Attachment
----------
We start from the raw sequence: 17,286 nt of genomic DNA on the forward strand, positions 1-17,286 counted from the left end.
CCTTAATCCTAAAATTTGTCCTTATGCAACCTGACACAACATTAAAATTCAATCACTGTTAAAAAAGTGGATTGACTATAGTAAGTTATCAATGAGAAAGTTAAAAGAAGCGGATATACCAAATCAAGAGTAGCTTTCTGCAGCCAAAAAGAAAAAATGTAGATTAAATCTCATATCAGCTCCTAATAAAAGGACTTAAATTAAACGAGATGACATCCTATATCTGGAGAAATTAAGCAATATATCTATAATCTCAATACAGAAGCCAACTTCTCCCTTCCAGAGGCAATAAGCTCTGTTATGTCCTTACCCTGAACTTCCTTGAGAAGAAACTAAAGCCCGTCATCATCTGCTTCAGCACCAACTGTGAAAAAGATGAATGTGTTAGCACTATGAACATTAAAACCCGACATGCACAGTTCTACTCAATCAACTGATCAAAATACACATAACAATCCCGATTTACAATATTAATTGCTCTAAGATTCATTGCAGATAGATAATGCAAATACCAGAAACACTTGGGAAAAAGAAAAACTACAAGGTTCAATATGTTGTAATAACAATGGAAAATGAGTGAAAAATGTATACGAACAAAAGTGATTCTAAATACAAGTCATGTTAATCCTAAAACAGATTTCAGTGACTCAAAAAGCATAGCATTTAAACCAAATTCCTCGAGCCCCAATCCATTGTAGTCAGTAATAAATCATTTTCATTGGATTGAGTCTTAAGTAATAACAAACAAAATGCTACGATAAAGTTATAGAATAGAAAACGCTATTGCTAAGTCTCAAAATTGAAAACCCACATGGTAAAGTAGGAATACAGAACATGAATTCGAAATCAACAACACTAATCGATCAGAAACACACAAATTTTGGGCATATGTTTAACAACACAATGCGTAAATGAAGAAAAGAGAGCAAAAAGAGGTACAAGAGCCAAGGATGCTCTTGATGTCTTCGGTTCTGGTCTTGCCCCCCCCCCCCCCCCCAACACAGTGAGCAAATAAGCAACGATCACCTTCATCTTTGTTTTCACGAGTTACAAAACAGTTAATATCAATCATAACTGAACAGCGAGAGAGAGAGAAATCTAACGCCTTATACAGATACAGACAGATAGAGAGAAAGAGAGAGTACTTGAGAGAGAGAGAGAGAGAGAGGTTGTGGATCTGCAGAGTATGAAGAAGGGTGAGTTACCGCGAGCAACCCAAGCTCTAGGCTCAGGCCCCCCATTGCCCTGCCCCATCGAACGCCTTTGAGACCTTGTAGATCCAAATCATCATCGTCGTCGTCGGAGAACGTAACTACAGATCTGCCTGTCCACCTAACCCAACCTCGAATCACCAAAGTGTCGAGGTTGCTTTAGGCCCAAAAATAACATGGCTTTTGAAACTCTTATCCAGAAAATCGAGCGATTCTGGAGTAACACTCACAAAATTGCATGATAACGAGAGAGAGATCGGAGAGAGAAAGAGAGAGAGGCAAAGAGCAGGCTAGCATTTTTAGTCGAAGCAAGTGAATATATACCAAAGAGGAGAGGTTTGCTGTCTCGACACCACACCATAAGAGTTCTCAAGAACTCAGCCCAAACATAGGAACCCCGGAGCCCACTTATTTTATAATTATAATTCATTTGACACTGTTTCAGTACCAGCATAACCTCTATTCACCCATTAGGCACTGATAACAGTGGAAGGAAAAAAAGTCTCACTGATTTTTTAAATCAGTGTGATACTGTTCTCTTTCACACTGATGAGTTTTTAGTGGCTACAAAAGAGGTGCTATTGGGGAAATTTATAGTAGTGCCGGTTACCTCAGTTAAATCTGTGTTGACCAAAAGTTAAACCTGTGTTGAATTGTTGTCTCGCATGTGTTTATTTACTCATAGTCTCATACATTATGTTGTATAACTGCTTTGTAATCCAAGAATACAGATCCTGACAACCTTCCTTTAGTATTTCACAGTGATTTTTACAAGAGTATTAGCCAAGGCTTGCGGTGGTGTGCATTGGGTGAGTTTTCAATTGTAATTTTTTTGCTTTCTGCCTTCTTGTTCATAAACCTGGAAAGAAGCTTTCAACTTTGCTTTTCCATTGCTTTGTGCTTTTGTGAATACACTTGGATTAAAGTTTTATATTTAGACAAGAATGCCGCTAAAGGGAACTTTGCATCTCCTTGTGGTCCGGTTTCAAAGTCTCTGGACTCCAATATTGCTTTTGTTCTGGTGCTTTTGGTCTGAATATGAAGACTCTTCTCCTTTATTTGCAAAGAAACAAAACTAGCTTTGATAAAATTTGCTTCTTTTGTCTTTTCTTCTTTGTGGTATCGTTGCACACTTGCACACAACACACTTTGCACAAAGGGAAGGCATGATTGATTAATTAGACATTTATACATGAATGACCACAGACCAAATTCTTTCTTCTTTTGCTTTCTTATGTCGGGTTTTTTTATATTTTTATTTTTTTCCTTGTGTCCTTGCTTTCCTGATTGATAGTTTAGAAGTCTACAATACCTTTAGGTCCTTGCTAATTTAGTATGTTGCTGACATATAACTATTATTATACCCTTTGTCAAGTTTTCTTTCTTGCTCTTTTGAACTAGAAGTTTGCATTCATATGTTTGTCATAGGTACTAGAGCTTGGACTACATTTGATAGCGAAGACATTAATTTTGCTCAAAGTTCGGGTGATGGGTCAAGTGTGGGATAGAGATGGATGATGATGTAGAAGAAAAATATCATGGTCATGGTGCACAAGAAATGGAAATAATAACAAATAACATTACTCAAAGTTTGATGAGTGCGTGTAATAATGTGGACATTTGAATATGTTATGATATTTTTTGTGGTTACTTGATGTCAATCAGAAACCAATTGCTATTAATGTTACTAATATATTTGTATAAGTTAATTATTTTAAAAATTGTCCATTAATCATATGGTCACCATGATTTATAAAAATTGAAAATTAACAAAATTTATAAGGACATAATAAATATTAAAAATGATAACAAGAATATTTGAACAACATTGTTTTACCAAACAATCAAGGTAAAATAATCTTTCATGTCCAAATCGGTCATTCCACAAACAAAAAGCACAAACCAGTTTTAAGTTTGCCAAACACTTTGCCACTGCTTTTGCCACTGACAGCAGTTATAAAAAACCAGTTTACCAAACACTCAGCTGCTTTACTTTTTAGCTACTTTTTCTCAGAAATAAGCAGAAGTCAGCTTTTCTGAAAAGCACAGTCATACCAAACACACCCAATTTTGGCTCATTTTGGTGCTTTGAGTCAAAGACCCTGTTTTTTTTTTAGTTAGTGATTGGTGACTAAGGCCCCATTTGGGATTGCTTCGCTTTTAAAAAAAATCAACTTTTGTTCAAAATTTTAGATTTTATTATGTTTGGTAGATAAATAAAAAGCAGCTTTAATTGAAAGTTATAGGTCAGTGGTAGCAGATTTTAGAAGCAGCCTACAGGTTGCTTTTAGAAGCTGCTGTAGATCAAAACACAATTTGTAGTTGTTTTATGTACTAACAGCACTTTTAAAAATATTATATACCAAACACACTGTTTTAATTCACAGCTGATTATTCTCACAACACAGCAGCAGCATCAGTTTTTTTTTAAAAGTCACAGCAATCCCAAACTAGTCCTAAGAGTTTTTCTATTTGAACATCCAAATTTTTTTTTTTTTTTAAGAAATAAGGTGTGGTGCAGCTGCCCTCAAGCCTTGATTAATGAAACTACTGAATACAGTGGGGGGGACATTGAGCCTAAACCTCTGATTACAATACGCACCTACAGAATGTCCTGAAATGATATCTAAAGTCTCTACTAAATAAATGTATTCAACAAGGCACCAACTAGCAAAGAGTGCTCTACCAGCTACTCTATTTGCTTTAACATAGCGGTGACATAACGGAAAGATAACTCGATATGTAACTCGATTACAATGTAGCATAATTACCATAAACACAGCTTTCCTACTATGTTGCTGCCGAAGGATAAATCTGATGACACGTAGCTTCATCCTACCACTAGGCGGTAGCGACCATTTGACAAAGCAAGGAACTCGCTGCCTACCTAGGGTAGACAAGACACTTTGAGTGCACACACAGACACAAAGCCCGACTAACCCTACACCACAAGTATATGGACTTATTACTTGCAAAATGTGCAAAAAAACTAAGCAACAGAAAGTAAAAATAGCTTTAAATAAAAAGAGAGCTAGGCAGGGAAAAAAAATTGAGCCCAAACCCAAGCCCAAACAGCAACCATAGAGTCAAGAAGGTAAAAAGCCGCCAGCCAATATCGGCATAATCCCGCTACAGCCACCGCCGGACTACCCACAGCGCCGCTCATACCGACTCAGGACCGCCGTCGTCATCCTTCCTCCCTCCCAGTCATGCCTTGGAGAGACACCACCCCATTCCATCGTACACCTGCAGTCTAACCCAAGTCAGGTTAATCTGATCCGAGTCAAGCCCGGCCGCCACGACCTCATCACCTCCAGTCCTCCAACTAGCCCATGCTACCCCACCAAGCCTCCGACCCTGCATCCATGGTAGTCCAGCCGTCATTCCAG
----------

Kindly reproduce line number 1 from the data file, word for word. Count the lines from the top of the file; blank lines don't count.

We start from the raw sequence: 17,286 nt of genomic DNA on the forward strand, positions 1-17,286 counted from the left end.